A.G. Schneiderman Distributes Nearly $2 Million In Restitution To 2,700 Columbia Utility Customers
Columbia Customers Were Falsely Promised Lower Prices; Will Now Receive Checks Averaging Over $700
Schneiderman: Deceptive Business Practices Will Not Be Tolerated
NEW YORK—Attorney General Eric Schneiderman today announced that refunds totaling almost $2 million are being mailed to 2,700 New York customers of Columbia Utilities LLC and Columbia Utilities Power LLC. The utility companies lured consumers with false promises of lower rates, and instead fleeced customers with much higher bills. The Attorney General secured the refunds for customers as part of a settlement that also imposes new restrictions on the companies’ marketing practices to prevent future frauds.
“Thousands of New Yorkers were lured by Columbia Utility’s false promises for huge savings, only to be socked with more expensive energy bills. I am very pleased to be able to return nearly $2 million to customers who were deceived by this company,” Attorney General Schneiderman said. “These are difficult economic times, and predatory companies that exploit New Yorkers looking to save their hard-earned money will be held accountable. This settlement puts energy providers on notice that these kinds of consumer frauds will not be tolerated.”
The Attorney General's investigation found that Columbia's marketers falsely promised savings of 15 percent or more on consumers' energy bills. Customers who enrolled were hit with rates that were frequently much higher than those offered by their local utilities.
The scheme succeeded in part because there is no readily available way for consumers to compare prices between their local utility and independent energy service companies (or ESCOs), like Columbia. While state-mandated tax breaks provide all ESCO customers small savings amounting to about two to three percent of their bill, Columbia's uncompetitive commodity prices more than wiped out these tiny savings.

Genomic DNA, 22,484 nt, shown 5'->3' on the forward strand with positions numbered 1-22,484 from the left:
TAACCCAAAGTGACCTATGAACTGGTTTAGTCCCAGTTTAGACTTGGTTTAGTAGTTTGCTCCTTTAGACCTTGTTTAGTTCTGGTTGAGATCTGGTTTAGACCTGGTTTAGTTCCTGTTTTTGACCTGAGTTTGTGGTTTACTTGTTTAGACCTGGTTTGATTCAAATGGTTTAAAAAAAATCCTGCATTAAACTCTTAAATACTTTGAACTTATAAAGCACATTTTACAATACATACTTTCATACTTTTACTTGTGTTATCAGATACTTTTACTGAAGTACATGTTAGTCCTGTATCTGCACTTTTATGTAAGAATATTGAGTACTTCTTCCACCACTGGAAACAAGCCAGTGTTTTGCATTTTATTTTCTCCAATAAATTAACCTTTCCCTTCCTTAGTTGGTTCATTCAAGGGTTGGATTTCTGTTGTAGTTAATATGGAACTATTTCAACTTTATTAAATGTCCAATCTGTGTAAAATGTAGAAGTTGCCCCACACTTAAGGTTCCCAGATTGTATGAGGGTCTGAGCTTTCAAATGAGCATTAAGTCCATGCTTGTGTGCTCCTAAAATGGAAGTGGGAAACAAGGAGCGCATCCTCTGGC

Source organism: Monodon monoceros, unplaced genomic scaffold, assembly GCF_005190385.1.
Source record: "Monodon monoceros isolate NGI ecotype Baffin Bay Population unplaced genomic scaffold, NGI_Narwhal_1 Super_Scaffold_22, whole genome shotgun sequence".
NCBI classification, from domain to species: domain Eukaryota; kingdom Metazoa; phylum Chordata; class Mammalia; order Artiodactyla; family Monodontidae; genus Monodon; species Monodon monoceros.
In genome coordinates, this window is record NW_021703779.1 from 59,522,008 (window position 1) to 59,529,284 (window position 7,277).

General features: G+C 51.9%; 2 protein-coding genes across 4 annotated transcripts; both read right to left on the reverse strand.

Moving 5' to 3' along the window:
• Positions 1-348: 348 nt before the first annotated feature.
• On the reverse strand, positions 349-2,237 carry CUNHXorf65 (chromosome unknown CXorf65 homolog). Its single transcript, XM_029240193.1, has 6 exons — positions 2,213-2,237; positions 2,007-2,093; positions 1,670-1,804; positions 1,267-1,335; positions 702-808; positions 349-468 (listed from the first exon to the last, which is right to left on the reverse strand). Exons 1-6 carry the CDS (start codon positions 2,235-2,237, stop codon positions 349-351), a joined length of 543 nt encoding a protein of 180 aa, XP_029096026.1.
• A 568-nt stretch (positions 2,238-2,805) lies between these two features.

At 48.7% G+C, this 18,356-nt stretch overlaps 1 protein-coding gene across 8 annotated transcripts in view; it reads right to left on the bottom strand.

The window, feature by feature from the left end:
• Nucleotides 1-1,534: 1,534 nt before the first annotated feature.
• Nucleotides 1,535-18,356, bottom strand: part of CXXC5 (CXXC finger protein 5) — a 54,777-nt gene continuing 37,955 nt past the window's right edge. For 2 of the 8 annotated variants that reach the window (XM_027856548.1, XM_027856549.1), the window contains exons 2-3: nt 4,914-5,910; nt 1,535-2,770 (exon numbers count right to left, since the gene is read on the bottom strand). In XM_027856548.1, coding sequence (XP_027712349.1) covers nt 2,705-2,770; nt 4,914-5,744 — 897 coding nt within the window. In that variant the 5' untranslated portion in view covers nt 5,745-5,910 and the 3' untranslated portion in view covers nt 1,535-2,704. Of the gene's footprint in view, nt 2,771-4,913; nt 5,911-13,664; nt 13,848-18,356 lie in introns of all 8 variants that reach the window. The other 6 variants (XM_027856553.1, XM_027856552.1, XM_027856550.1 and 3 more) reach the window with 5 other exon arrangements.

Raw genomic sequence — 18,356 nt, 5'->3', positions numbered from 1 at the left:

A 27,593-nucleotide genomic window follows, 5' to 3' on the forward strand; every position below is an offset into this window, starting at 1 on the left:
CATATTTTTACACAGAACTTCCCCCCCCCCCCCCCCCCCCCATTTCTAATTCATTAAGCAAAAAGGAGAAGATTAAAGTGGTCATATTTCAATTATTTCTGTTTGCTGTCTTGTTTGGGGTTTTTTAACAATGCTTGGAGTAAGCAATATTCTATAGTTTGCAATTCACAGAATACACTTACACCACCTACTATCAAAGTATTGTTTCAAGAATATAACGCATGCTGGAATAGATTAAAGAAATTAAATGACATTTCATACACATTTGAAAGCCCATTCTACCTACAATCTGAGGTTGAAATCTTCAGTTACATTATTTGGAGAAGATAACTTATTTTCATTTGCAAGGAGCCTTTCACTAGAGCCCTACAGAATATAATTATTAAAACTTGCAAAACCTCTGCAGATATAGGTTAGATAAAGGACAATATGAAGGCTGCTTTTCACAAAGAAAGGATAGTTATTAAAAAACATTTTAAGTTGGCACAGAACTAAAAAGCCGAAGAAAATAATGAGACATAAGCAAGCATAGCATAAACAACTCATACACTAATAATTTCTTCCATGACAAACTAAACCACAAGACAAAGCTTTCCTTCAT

“I urge the Public Service Commission, which regulates the utilities and ESCOs, to require real price transparency in this industry, so that consumers can benefit from competition and avoid deceptive offers,” Schneiderman said. “The absence of readily comparable price data hurts both consumers and honest energy providers who are playing by the rules.”
Columbia also falsely told consumers they could cancel their contracts if they were not satisfied. When consumers sought to cancel service, Columbia refused, locking consumers into a 12-month contract which many customers had not received.
Columbia's marketers also led consumers to believe they were affiliated with the consumer's utility company instead of an independent energy service company.
The settlement between the Attorney General’s office and the energy companies required that the companies pay restitution to consumers and established a process for consumers who were victims of Columbia's deceptive practices to file claims. The claims process, which was handled by the Better Business Bureau of Metropolitan New York, will result in payments averaging over $700 to Columbia customers who filed claims.
Columbia cooperated with the Attorney General's investigation, and before the settlement was reached it changed a number of its practices.
Following is a local breakdown of where checks were distributed statewide:
New York City - 1273
Staten Island -117
Upstate - 736
Capital Region -80
North Country -70
Central New York -343
Southern Tier -70
Long Island - Hudson Valley - 672
Long Island -135
Hudson Valley/Catskills -172
The investigation was handled by Assistant Attorney General Keith H. Gordon under the supervision of former Deputy Bureau Chief Jeffrey K. Powell, Bureau Chief Jane Azia in the Bureau of Consumer Frauds and Protection, and Executive Deputy Attorney General for Economic Justice Karla Sanchez.